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The Strength of Weak Links in the Sinophone System

Jing Tsu, Yale
Monday, April 27, 2015
102 Kern, 12:15 p.m.

In the Chinese-language literary system, writers’ relations to one another are being reshuffled across time and space. Distant parallels are drawn into ever closer proximities, and the implicit comradeship once presumed between fellow exiles outside of mainland China can be repolarized due to this change. In the ocean that is the world literary space, intimacy can be uncomfortable. The compression of the global literary space is opening new doors and backchannels for loosening and tightening the grip of national literary geographies. New internal horizons and platforms are opening up, each eager to become a new site of comparisons—and perhaps to invite or disinvite renewed relations. For the first time—and never so evident—global, regional, national, and local interests are simultaneously in play. Approaching large-scale literary studies from the perspective of local and regional alliances, my talk explicates these dynamics in terms of the weak, and how margins forge their own margins. I highlight Taiwan in a dynamic triangulation with Hong Kong and Macau that is largely unseen on the world stage, and analyze, at the same time, the proliferation of new internal peripheries in Taiwan literature and how it manages such diversity. What would normally be distinguished as local and transregional accounts, then, works in tandem to animate what I have called “literary governance,” a decentralized but generative process in language-literature systems that is mobilized around hard and soft thresholds of language access, where combinations of affective attachments and institutional, or material, power are reproduced to uneven effects.

This lecture is part of the Comparative Literature Luncheon Series.

Peter Van Buren, Policy Expert, Middle East Policy Council

Wednesday, April 29, 2015
116 Katz Building
1:00 p.m. - 2:15 p.m.

Peter van Buren is a retired 24-year veteran of the U.S. Department of State.

Peter Van Buren spent a year in Iraq as a State Department Foreign Service Officer serving as Team Leader for two Provincial Reconstruction Teams (PRTs). Now in Washington, he writes about Iraq and the Middle East at his blog, We Meant Well. His first book, We Meant Well: How I Helped Lose the Battle for the Hearts and Minds of the Iraqi People, was published in 2011, and his latest book, Ghosts of Tom Joad: A Story of the #99Percent, has just been published.

Professor and U.S. Ambassador (Ret.) Dennis Jett, organizes the semester long event to bring thought leaders on topics ranging from food security to terrorism. The program features 14 speakers. Colloquium topics vary depending upon the current issues of the day. The course surveys some major transnational social problems confronting the world, suggested by the Copenhagen Consensus, such as: climate change; communicable diseases; conflict and arms proliferation; access to education; financial instability; governance and corruption; malnutrition and hunger; migration; sanitation and access to clean water; and subsidies and trade barriers. The course involves team teaching and guest lecturers. The course lectures are open to the public and made available via webcast.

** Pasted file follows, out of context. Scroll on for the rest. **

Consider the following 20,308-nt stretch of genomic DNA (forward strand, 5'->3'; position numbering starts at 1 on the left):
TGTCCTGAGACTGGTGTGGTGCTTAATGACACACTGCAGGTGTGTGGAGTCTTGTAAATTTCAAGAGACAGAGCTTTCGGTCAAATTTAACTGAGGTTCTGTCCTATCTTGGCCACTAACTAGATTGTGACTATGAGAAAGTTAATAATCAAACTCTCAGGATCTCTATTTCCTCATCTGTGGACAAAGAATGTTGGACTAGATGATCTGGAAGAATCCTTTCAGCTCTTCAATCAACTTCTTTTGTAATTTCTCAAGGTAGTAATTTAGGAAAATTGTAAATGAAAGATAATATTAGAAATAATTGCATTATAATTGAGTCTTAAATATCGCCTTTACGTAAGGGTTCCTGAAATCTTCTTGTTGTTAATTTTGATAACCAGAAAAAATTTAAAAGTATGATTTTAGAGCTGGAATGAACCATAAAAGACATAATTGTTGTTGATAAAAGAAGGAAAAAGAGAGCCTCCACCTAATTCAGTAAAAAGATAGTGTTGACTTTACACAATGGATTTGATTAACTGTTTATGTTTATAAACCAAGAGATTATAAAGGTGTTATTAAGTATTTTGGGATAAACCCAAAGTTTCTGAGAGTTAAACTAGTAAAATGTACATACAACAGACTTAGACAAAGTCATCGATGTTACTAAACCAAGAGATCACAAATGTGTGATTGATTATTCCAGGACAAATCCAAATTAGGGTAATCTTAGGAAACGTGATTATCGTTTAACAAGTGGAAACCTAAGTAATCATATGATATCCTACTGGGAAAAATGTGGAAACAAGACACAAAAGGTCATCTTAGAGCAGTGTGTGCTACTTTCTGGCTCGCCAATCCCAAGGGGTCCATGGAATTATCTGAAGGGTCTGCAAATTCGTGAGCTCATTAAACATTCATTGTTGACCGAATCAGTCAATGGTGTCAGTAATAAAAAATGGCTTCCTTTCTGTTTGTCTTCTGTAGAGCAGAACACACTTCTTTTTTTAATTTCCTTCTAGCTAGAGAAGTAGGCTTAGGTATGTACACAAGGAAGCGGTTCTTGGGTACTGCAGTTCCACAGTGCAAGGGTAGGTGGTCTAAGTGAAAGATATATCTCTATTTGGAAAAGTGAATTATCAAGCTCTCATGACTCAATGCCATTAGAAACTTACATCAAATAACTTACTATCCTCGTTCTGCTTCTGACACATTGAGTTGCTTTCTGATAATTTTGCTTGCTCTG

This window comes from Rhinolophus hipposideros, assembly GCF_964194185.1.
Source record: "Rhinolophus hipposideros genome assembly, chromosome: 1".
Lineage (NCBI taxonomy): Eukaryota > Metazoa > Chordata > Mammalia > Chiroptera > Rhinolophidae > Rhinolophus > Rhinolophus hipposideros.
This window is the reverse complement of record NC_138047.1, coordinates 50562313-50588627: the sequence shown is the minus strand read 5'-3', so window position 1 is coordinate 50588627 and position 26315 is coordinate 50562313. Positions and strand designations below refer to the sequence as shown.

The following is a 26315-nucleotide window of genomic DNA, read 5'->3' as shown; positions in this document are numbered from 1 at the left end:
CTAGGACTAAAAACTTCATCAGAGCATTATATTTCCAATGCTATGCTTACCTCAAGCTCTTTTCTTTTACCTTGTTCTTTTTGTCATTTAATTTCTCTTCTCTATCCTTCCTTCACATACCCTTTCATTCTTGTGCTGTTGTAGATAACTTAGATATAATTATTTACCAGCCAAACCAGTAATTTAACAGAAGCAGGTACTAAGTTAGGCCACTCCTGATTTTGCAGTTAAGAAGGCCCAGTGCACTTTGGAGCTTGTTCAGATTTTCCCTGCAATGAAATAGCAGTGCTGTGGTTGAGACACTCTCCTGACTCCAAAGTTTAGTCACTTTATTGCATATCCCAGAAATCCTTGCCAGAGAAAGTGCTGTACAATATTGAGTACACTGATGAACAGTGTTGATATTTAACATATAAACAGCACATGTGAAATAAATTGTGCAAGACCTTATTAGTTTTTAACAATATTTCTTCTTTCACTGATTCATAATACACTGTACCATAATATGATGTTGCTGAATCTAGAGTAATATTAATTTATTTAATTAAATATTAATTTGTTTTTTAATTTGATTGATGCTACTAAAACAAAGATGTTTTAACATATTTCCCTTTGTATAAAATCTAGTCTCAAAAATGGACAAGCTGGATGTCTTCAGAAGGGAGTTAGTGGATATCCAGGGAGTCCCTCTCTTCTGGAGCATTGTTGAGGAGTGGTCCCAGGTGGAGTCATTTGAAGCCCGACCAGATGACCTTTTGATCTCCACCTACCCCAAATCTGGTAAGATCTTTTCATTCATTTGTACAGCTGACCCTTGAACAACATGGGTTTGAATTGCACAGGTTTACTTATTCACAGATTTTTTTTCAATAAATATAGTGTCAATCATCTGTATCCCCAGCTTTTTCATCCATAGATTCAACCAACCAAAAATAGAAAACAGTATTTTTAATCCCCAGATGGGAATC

Since leaving the government, Buren’s commentary has been featured in The New York Times, Salon, NPR, Al Jazzeera, Huffington Post, The Nation, TomDispatch, Antiwar.com, American Conservative Magazine, Mother Jones, MichaelMoore.com, Le Monde, Asia Times, The Guardian (UK), Daily Kos, Middle East Online, Guernica and others. He has appeared on the BBC World Service, NPR’s All Things Considered and Fresh Air, CurrentTV, HuffPo Live, RT, ITV, Britain’s Channel 4 Viewpoint, CCTV, Voice of America, and more.

In his talk, Van Buren will be discussing "Nation-building and why it's so hard to do". Nation builders are those members of a state who take the initiative to develop the national community through government programs, including military conscription and national content mass schooling. Van Buren will examine the obstacles faced when in the process of creating a national identity.  

This lecture, sponsored by the School of International Affairs and the Center for Global Studies, is free and open to the public.

2nd Global Conference of International Human Resource Management

Thursday May 14, 2015 – Friday May 15, 2015

With keynote speakers: Professor Xiaoping Chen, Foster School of Business, University of Washington, USA and Professor Michael Morley, Kemmy Business School, University of Limerick, Ireland.

With the significant rise in interest in International Human Resource Management (IHRM), the School of Labor and Employment Relations at The Pennsylvania State University is holding its second two-day conference to facilitate discussion on this important topic amongst scholars from across the globe.

The conference is organized around a number of sub-themes that reflect important contemporary debates in IHRM. All abstracts submitted are peer-reviewed. The conference allows adequate time for presentations and discussion, both in parallel and plenary sessions, ensuring a lively debate and networking opportunities amongst participants.

The registration fee includes conference proceedings, refreshments, lunches and a conference dinner on 14 May 2015. Only payments by credit card or Visa debit card can be accepted online.

The Center for Global Studies
The Pennsylvania State University
102 Old Botany Building | University Park, PA 16802
ph: 814.867.4697 | fax: 814.863.3528 | email: cgsinfo@psu.edu

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